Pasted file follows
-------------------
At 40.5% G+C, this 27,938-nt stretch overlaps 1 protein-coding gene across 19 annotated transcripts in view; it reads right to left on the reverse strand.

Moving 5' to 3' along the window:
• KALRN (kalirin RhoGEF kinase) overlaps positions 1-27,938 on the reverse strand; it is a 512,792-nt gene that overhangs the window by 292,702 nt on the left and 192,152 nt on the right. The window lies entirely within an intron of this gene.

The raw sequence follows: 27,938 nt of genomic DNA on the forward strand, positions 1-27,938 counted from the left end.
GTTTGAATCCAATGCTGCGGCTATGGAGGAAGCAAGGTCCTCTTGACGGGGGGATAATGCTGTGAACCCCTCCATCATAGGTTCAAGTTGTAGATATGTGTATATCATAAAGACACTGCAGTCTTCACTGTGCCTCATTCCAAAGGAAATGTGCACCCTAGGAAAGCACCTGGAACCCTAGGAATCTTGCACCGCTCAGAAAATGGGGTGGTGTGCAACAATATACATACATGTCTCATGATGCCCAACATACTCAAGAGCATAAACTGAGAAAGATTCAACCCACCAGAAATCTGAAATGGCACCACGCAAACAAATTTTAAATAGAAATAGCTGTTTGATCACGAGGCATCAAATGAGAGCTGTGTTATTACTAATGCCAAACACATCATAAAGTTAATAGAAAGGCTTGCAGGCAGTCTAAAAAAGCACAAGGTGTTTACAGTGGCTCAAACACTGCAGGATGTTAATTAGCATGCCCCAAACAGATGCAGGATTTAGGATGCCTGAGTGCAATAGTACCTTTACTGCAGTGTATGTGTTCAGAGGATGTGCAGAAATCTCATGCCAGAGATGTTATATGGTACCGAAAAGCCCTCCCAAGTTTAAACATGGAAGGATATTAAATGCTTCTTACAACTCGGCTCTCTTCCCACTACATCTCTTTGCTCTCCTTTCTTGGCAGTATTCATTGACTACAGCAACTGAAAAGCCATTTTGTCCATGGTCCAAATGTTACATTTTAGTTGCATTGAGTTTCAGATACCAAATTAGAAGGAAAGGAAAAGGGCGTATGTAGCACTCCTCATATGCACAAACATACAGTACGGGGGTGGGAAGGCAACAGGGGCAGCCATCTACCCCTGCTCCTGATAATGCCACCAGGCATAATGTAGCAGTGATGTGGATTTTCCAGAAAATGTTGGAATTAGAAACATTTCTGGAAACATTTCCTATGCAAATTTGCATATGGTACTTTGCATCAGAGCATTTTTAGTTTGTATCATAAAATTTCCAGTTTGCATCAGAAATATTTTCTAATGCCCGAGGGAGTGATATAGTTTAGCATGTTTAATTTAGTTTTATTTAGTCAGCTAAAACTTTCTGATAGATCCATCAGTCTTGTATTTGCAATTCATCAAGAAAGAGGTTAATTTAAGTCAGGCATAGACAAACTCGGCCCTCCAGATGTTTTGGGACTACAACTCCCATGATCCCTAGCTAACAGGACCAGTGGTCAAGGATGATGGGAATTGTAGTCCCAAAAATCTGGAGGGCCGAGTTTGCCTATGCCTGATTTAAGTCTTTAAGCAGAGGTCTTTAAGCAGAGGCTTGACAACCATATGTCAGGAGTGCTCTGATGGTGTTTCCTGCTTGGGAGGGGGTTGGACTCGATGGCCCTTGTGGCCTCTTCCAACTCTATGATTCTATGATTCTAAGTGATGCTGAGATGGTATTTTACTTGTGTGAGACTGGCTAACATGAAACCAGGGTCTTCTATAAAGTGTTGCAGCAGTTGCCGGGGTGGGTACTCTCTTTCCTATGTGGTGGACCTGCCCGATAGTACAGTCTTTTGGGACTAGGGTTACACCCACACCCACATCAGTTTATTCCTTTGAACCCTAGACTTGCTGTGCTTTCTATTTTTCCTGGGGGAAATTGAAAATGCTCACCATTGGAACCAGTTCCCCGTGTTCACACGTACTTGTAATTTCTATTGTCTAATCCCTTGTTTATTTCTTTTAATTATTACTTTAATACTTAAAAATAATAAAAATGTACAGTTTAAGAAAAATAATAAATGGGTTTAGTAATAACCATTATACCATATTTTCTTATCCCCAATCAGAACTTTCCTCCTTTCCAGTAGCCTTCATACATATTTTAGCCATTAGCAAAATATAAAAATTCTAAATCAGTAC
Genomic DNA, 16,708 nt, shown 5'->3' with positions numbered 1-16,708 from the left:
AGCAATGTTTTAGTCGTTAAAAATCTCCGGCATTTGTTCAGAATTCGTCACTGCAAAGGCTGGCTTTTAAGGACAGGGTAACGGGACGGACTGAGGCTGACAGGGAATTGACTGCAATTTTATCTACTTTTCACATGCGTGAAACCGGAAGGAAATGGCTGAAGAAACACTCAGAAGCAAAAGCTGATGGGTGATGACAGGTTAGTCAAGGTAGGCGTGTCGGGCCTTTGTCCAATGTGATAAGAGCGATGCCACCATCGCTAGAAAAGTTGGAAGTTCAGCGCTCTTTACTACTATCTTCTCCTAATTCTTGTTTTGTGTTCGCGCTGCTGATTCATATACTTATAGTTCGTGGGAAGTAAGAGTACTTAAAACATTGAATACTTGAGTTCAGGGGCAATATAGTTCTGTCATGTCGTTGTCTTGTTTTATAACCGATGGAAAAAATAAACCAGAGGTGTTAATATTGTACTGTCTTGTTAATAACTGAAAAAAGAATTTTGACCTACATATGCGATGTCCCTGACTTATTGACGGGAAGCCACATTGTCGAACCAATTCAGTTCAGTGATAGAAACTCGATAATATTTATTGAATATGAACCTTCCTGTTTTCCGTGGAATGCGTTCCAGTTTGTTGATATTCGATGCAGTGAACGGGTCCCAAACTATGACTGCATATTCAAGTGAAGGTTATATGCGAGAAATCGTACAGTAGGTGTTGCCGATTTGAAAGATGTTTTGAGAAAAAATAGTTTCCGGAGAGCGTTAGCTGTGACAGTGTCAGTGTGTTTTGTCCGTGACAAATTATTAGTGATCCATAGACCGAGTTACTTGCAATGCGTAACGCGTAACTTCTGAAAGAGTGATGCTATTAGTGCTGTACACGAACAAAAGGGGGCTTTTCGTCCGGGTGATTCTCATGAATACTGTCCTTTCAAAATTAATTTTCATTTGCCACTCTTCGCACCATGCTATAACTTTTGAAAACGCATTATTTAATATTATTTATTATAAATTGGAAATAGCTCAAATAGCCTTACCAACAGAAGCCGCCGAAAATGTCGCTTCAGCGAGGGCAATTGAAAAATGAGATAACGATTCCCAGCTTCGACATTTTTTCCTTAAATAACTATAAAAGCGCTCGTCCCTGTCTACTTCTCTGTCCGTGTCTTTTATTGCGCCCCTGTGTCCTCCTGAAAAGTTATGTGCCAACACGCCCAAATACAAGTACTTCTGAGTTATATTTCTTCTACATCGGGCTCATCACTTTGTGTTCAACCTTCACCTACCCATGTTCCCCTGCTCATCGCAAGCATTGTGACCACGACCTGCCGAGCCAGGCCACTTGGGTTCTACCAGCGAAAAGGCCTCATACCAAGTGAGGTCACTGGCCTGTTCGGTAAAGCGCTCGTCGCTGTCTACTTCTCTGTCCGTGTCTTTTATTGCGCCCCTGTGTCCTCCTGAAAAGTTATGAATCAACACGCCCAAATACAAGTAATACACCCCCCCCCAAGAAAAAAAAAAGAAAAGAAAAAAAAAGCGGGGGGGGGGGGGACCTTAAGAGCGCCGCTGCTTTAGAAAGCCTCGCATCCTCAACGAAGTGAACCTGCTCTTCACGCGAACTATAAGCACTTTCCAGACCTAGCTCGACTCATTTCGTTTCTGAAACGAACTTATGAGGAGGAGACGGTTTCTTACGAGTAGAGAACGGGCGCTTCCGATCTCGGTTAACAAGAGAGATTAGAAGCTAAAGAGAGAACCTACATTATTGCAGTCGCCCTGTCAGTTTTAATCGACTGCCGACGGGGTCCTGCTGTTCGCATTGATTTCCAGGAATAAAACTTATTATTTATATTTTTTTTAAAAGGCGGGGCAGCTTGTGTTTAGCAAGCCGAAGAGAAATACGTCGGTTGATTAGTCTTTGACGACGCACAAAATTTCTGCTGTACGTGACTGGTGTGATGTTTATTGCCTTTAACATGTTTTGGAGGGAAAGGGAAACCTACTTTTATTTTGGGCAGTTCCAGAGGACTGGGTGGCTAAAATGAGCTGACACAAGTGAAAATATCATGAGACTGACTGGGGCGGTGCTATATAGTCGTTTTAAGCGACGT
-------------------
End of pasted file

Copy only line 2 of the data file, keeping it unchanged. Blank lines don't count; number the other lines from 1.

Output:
Moving 5' to 3' along the window: